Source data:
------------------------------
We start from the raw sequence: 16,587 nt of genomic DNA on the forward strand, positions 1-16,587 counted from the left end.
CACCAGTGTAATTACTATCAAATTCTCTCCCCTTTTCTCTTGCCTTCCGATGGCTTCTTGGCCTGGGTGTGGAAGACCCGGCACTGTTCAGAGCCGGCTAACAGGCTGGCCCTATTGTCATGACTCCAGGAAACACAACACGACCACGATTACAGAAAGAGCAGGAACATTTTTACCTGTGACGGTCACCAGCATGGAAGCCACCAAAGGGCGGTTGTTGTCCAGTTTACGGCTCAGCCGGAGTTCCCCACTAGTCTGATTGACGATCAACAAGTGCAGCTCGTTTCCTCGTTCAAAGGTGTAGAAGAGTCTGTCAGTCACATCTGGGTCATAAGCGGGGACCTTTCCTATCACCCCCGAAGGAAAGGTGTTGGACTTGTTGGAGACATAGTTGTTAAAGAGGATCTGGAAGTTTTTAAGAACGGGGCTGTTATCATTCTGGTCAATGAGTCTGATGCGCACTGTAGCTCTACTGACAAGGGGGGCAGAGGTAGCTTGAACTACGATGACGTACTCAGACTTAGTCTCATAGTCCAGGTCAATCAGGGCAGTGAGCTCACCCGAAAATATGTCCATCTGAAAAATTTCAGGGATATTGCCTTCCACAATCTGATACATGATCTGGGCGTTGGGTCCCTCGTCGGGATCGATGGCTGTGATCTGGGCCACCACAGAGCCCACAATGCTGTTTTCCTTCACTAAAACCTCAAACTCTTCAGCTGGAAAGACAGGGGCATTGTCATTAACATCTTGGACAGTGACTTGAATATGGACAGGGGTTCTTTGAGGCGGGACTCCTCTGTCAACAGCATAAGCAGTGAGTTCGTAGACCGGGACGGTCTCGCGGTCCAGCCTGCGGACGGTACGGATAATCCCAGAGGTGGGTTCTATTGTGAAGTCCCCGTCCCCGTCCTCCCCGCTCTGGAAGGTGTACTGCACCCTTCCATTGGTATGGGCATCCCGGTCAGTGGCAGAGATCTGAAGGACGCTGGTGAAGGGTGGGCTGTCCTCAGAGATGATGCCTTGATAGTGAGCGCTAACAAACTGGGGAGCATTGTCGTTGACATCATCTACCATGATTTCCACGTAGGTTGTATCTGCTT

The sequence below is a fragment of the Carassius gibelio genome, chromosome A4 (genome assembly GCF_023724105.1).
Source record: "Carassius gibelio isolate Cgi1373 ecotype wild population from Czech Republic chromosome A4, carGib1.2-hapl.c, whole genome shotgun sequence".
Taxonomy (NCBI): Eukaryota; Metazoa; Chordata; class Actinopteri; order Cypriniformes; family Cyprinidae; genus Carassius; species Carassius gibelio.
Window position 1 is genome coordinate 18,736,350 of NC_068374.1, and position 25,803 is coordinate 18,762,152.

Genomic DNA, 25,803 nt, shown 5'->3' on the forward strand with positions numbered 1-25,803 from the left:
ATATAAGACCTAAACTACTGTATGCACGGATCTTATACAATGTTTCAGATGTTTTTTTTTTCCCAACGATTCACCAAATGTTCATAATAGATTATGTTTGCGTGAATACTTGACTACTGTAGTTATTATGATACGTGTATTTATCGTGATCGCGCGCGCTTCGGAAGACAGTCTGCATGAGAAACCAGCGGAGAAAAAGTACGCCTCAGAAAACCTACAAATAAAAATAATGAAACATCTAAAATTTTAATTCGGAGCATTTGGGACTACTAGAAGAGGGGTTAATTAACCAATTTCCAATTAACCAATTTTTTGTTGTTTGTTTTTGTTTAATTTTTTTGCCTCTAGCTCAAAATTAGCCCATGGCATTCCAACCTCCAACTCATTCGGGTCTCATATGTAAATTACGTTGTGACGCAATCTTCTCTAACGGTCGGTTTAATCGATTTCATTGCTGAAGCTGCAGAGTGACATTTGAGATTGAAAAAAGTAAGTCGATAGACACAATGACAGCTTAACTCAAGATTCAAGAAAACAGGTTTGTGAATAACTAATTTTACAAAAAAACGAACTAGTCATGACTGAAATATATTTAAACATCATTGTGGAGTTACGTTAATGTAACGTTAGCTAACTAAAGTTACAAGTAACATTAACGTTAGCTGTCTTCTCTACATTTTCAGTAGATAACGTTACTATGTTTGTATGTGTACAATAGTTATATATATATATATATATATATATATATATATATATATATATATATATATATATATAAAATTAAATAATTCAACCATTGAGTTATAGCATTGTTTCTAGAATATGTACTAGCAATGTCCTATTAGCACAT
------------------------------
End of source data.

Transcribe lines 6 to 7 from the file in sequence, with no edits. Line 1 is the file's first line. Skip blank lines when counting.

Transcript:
Window position 1 is genome coordinate 18,736,350 of NC_068374.1, and position 25,803 is coordinate 18,762,152.

Genomic DNA, 25,803 nt, shown 5'->3' on the forward strand with positions numbered 1-25,803 from the left: